Jesus doesn’t need the last word, doesn’t need to be right. God’s love for humanity poured out in Jesus’ life and death, makes Jesus higher than the emperor. His amazing humility is how he is raised to have the name above all names. Jesus’ humility conquers death itself, opening to all of creation the newness of life. This Paul tells us today is the life we are called to live, a life worthy of the gospel he says elsewhere in the letter.
Month: September 2020
God gives everyone from God’s generosity. Salvation doesn’t come because we’ve worked harder and longer because we’ve earned it. Salvation — the full restoration of life and health — comes because of God’s goodness and Jesus’ self-sacrifice. The disciples were looking for a military leader, someone to overthrow Rome. They were looking for the master’s tools to dismantle the master’s house. God’s reign, manifest in Jesus’ life, death, resurrection, and ascension, doesn’t do that.
Then God the king doesn’t offer a repayment plan or reduce the five billion dollar debt to something more manageable. It’s all forgiven, lock, stock, and barrel, all gone.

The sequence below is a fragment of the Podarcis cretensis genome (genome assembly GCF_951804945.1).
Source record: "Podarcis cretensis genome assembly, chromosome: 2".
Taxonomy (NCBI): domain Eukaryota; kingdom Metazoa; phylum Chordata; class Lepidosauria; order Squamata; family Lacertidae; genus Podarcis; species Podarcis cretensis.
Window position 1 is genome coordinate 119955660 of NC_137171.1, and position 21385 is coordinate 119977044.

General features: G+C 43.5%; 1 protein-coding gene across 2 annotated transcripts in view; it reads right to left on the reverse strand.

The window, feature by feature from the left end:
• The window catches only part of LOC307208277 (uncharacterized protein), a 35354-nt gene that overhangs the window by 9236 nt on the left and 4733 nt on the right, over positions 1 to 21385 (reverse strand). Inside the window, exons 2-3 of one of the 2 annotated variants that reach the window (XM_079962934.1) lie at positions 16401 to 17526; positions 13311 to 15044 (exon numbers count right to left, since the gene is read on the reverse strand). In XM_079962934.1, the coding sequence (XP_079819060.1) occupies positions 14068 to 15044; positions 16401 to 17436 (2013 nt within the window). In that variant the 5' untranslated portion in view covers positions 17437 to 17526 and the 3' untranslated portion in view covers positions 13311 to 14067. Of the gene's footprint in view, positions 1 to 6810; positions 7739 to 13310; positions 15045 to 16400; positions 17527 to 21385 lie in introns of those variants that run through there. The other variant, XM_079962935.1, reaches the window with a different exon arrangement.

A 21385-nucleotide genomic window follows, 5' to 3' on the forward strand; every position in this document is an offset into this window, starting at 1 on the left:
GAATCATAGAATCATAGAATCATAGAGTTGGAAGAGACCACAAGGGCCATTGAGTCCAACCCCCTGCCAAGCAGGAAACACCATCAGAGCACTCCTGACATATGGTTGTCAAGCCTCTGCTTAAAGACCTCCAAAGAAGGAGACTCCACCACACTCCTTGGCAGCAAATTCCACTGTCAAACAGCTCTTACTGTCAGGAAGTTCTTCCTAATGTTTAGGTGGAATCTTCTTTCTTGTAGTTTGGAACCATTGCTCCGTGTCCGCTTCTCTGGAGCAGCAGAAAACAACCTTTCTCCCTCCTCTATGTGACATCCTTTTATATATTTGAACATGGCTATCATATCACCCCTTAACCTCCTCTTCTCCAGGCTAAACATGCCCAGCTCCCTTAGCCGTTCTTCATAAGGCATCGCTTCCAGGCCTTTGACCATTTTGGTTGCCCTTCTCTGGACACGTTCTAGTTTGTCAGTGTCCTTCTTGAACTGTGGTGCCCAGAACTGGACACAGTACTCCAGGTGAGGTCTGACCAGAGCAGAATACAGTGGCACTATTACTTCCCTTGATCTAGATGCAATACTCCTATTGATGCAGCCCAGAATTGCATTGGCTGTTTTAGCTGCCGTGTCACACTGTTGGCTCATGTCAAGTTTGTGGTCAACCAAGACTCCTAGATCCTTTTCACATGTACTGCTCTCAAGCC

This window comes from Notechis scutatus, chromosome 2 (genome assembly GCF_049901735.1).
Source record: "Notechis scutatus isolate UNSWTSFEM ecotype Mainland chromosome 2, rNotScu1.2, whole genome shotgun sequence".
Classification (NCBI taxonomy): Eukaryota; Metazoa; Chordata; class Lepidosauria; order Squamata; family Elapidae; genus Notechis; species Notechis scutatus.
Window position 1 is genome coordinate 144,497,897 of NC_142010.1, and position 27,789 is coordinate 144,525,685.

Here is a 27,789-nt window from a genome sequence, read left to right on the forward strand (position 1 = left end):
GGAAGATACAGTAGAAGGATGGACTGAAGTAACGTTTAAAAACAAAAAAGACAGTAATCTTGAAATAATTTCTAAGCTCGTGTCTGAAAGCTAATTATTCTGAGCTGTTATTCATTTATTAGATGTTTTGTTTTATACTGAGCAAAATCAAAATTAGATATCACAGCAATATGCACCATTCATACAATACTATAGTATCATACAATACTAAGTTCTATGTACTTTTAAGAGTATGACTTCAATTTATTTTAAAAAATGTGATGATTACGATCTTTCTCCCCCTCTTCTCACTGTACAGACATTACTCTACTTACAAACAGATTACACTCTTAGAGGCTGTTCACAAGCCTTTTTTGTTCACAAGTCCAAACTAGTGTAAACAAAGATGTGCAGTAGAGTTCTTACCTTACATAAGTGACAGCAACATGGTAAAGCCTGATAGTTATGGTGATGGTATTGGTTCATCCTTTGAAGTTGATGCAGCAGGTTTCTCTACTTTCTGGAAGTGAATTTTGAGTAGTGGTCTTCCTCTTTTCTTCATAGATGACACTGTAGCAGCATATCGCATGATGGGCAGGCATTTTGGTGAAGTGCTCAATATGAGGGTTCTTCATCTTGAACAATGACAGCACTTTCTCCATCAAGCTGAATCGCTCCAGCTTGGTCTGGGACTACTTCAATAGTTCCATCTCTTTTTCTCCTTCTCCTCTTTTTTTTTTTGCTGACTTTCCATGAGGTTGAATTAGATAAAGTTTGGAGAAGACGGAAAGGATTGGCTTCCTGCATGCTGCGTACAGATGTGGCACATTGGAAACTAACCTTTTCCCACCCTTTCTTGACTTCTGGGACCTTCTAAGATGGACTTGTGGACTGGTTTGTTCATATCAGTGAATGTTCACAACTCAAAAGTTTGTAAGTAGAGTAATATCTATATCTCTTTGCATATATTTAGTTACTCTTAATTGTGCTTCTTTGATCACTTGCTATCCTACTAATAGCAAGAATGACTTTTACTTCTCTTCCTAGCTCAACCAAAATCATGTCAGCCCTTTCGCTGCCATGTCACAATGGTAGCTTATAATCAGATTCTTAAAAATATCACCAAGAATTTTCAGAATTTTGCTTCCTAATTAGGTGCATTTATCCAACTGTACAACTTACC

In marking those out of bounds things — like personal, interpersonal, specific racism as well as systemic racism — the Church cares enough about the cruelness that is abandoning ourselves to sin and the compassionate reprimand calling us back from its path…Life in community is messy. It’s particularly messy when we’ve vowed in our baptisms to live a certain standard and proclaim Jesus’ truths. This passage from Matthew gives us opportunity to heed the call of repentance and intend to lead a new life following God’s commandments.
The Rev. Joseph Peters-Mathews is the vicar of St. Hilda St. Patrick. The sermon for Sunday, August 30th, was preached extemporaneously . The gospel text was Matthew 16.21-28.